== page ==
For many years,
prenuptial agreements were mainly for the wealthy as a means of protecting their fortunes. However,
today prenuptial agreements are not only for the wealthy, but for all
couples who plan to marry and plan ahead.
A prenuptial agreement is a contract between a couple written before the
couple marries which states how to divide up the assets in the event that
the marriage ends in
divorce. Perhaps some may think that if a couple is entering into a marriage with
this type of thinking, the marriage may be predestined to fail; however,
this has been proven to be false.
When two people start dating and become a serious couple, business and
financial arrangements are not at the top of their marriage plans. Nevertheless,
by planning ahead and having a pre-nup, a couple actually learns about
his or her future spouse’s finances and also helps the couple prepare
for future financial problems that may arise in the marriage. The matters
covered in a prenuptial agreement, not only cover such items as cash and
belongings, but also debt, businesses, and children from a former relationship.
By laying everything out in the open before the marriage, there will be
no surprises in the future.
Prenuptial agreements are not a recent development in the United States.
In the past when a woman married, all of her property transferred to her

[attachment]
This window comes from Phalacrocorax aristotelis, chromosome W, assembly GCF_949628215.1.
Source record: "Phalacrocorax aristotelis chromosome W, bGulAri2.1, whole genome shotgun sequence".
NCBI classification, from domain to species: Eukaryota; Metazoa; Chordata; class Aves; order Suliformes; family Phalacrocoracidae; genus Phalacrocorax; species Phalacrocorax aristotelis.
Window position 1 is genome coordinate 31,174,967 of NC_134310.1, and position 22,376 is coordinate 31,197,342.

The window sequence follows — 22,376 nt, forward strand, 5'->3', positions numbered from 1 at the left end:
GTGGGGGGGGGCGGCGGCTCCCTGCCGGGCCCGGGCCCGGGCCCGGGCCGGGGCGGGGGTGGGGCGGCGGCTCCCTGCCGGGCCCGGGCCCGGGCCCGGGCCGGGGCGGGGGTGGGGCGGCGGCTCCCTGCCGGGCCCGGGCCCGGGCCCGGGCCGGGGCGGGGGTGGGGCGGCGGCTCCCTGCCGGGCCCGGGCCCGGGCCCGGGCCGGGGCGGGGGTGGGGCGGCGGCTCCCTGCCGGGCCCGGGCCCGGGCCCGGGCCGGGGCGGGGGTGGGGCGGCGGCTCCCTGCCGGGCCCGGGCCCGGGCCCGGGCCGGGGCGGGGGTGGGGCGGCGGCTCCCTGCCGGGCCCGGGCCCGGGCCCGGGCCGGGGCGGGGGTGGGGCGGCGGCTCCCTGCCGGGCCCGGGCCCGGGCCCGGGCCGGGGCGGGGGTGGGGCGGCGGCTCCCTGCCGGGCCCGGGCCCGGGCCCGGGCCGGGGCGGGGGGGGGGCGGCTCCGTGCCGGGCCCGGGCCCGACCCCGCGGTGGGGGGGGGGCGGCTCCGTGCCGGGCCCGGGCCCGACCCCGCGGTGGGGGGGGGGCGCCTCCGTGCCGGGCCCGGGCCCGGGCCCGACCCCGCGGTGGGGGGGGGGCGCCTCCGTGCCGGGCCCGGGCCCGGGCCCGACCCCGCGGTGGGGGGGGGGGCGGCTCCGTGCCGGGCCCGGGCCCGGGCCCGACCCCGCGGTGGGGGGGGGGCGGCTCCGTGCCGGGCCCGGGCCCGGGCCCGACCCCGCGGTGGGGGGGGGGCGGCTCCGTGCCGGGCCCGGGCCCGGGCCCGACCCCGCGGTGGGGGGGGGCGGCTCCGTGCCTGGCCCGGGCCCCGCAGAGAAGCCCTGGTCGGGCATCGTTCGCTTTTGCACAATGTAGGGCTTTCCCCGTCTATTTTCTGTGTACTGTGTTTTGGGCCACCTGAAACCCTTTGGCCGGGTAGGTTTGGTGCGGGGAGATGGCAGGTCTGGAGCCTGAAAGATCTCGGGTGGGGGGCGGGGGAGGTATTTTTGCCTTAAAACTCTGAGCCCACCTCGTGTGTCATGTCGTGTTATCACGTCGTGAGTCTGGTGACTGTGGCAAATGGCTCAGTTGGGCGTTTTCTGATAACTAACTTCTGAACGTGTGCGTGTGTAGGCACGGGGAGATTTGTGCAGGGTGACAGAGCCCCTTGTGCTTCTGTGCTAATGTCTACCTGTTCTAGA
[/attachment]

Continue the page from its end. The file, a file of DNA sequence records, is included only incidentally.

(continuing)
new spouse, and if she did not have an agreement before marrying, she
had the chance of losing everything should the marriage fail. Before The
Married Woman’s Property Law of 1848, a woman not only lost any
right to control property that was hers prior to the marriage, but had
no rights to acquire property during her marriage as well. The law passed
in 1848, and gave women the rights to control property that was theirs
before a marriage, and to keep ownership of that property, too.
Arizona law defines a prenuptial agreement,
also known as antenuptial agreement, as “an agreement between prospective
spouses that is made in contemplation of marriage and is effective upon
marriage.” These agreements must be in writing and must be signed
by both parties and become effective upon the marriage of the parties.
If you are contemplating entering into a prenuptial agreement, it is important
that both parties obtain legal advice, as the agreement needs to be consistent
with state law or it can be overturned. A Phoenix family law attorney
can point out the potential benefits and disadvantages of signing a prenuptial